Factor us in: Standard Triumph factory at Canley

We have decided that it's unlikely that we can get out into the community over the next few months to talk to you, but we would still like to get in touch virtually. Did you live or work near a former factory? Do you work in a current car factory? Perhaps some of the items from our archive in this blog post will spark a memory you want to tell us about, or you may have an opinion about whether or not the item accurately reflects the area. Do email me on kim.biddulph@britishmotormuseum.co.uk with your thoughts. I will also be running a virtual chat in the New Year. Look out for more details on this blog and on our social media channels.

One of the factories we have focused on is the former Standard-Triumph factory at Canley. Originally the Standard Motor Company moved to the site in 1916. In 1939 the company was asked to manage shadow factories at Banner Lane and Fletchamstead. At the end of the war the Standard Motor Company acquired Triumph after the latter's factory in the centre of Coventry had been damaged in the Blitz in 1940, to form Standard-Triumph. Much like the rest of the car industry, Leyland Motors took over in 1960 eventually becoming part of the British Leyland empire. Sadly the Canley factory closed in 1980, and after about 15 years as a technical centre has since been largely demolished, the only thing that survives being the Standard-Triumph Club.

I found a number of interesting items at the British Motor Industry Heritage Trust's archives at the British Motor Museum before lockdown.

Social side of work

Works based clubs seem to have been an essential part of life at the Standard Motor Company and later. This snippet from the Standard News of 1958 calls for more singers for the male voice choir, who had won the Midland Championship Cup several times.

Male voice choir Standard News issue 1 1958 page 4

A lot of the clubs were sporting, and included football, table tennis and boxing. In 1973 Canley football team won the British Leyland Cup as detailed below in the Leyland Mirror.

Leyland Cup Leyland Mirror issue 3 1973 page 24

Were you a member of or did you compete against a Canley social or sports club? Let us know! We'd love to hear your stories.

Long-serving workers

This article from the Standard News in 1959 records the retirements of two men from Canley that had worked there for 76 years between them. The retirement gifts for Albert Flinn seem very practical, a convector heater, alarm clock and electric kettle. We don't learn what Dick Colclough got for his retirement, but we do find out that Canley was huge and a bit of a maze, as the photographer got lost trying to track down the presentation and arrived late.

Retirements Standard News issue 13 1959 page 2

Did you or anyone you know retire from the Canley plant? What retirement gifts did you get?

Women working at the factory

There were, of course, some women who worked at the factory too. During both the First and Second World Wars women took on some of the roles men had usually done because men had signed up or been conscripted to the military. But there were other roles for women once the men came back from active service. It was reported in the Standard News for 1958 some women in the Spares Division organised the Christmas party for the division. The way it was reported made me wonder what other sexist behaviour these women experienced.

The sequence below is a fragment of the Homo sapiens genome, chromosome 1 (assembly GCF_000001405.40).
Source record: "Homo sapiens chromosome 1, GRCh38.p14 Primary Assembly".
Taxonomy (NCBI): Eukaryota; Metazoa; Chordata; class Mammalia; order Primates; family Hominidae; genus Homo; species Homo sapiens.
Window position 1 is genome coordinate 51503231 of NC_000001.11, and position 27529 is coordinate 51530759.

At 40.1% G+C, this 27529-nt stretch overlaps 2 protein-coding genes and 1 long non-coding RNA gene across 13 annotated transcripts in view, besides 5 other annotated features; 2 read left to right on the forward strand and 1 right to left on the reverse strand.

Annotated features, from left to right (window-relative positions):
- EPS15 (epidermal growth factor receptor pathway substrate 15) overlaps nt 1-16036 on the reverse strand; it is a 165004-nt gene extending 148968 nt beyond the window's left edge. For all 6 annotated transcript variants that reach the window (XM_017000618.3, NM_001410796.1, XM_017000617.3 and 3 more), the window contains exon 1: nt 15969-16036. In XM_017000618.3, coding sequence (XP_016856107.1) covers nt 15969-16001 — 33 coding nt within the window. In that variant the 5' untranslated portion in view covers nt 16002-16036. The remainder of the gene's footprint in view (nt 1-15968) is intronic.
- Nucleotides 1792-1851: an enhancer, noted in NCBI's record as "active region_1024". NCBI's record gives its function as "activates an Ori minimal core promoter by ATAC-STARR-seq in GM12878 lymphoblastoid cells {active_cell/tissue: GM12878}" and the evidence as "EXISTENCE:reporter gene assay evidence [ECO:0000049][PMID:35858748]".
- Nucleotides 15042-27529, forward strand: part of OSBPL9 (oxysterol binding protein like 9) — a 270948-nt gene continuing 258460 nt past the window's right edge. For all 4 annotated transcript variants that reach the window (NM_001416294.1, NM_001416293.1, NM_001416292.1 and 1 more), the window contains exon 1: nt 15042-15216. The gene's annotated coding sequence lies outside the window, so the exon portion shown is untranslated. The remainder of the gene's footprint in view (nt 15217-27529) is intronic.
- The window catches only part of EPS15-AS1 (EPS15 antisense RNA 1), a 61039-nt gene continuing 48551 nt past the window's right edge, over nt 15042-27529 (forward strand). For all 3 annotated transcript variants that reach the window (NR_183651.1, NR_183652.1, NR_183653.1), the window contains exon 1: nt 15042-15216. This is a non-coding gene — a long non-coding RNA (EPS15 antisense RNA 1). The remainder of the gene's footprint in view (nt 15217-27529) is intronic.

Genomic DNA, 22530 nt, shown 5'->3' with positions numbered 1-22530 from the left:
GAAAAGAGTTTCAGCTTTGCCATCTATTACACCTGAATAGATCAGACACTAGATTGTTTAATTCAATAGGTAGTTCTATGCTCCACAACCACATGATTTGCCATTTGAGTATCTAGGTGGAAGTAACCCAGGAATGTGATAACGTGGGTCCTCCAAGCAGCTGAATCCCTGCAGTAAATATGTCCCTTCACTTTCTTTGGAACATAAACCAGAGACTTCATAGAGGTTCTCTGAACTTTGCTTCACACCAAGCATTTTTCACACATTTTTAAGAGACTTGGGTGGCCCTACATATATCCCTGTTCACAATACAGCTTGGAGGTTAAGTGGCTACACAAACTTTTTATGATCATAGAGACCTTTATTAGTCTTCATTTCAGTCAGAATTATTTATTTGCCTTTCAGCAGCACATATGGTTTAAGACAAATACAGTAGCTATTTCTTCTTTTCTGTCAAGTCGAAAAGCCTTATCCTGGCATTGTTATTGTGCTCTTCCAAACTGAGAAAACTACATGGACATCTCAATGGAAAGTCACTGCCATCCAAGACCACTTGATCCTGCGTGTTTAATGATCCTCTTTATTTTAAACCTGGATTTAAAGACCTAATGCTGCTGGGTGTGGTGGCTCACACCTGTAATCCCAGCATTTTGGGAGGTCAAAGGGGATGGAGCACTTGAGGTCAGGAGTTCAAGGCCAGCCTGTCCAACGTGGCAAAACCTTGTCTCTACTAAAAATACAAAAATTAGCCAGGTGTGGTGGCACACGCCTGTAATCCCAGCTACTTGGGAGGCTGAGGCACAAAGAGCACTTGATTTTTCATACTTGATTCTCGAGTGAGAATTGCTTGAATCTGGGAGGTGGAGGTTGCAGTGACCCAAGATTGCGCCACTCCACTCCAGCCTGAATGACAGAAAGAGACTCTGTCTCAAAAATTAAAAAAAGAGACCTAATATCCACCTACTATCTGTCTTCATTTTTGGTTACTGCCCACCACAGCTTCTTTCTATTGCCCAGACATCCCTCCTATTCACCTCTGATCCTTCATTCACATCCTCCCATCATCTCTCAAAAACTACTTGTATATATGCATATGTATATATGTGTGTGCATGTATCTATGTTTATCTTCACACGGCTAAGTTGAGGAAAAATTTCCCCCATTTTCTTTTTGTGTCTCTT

Spares division party Standard News issue 1 1958 page 4

Women traditionally ran the telephone exchanges at car factories and in the Standard News in 1959 they devoted a full page to showcasing the faces behind the voices.

Face behind the voice Standard News issue 12 1959 page 2

Did you or do you know a woman who worked at Canley? What other jobs did women do? What was your/their experience?

Industrial action

Of course, the later years at Canley were affected by strikes and industrial disputes as British Leyland tried to rationalise the company.

The in-house magazines were not the place to get unbiased reporting on the relationship between staff and management. This letter to the Leyland Mirror in 1973 suggested the paper stop making snide comments about strikes, and the editor replied that it would be a sad day that the Leyland Mirror start “knocking British Leyland”.

Snide strike comments letter and reply Leyland Mirror issue 3 1973 page 21

An Andy Mann cartoon in the same issue of the paper showed this approach further by categorising union representatives as violent. The winning entry for the caption competition was “I see the shop steward's involved in meaningful negotiation again.”

Andy Mann cartoon Leyland Mirror issue 3 1973 page 7

The end of the factory

These two photos show the last Triumph TR6 and the last Triumph Spitfire made at Canley in 1976 and 1980 respectively. Production was ceased of the TR6 in 1976 to concentrate on the TR7 but manufacture of that took place at British Leyland's factory at Speke in Liverpool instead. In 1978 there was speculation about moving production of the TR7 to Canley but workers at Speke protested about it. A threat from one of the workers at Canley was reported in the Coventry Evening Telegraph on February 17th 1978, “If the Liverpool workers march on our factory to stop the transfer, they will be marching back with a few broken noses.” British Leyland threatened to halt production of the TR7 altogether but in the end the union accepted the closure of Speke and the transfer of the TR7 to Canley, and the first TR7s produced in Coventry were completed on October 2nd 1978. Sadly, it wasn't enough to keep the Canley factory open, and it was closed in 1980, the TR7s moving to Rover's Solihull factory.


Did you take part in strikes and industrial action at Canley? Did it affect you if you lived nearby? Were you or someone you know laid off from Canley in 1980? What happened afterwards?